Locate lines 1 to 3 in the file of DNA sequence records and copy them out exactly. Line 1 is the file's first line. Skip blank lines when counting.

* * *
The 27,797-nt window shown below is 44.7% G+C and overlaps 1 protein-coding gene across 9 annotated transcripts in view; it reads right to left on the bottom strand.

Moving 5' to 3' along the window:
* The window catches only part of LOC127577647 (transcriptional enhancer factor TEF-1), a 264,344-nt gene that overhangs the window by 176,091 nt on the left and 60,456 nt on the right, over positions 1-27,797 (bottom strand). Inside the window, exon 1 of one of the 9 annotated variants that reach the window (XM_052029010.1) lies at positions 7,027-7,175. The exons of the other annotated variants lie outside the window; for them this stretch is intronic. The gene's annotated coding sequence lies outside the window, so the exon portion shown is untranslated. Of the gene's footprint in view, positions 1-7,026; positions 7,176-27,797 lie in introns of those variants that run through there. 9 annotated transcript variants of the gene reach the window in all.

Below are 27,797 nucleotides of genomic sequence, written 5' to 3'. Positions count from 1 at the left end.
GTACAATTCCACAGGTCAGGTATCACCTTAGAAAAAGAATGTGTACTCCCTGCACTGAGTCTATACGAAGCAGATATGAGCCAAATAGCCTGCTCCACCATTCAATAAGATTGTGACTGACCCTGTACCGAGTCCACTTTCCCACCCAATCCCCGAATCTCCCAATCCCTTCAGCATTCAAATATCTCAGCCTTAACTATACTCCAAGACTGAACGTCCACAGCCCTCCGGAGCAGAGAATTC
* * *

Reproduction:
The 27,797-nt window shown below is 44.7% G+C and overlaps 1 protein-coding gene across 9 annotated transcripts in view; it reads right to left on the bottom strand.

Moving 5' to 3' along the window:
* The window catches only part of LOC127577647 (transcriptional enhancer factor TEF-1), a 264,344-nt gene that overhangs the window by 176,091 nt on the left and 60,456 nt on the right, over positions 1-27,797 (bottom strand). Inside the window, exon 1 of one of the 9 annotated variants that reach the window (XM_052029010.1) lies at positions 7,027-7,175. The exons of the other annotated variants lie outside the window; for them this stretch is intronic. The gene's annotated coding sequence lies outside the window, so the exon portion shown is untranslated. Of the gene's footprint in view, positions 1-7,026; positions 7,176-27,797 lie in introns of those variants that run through there. 9 annotated transcript variants of the gene reach the window in all.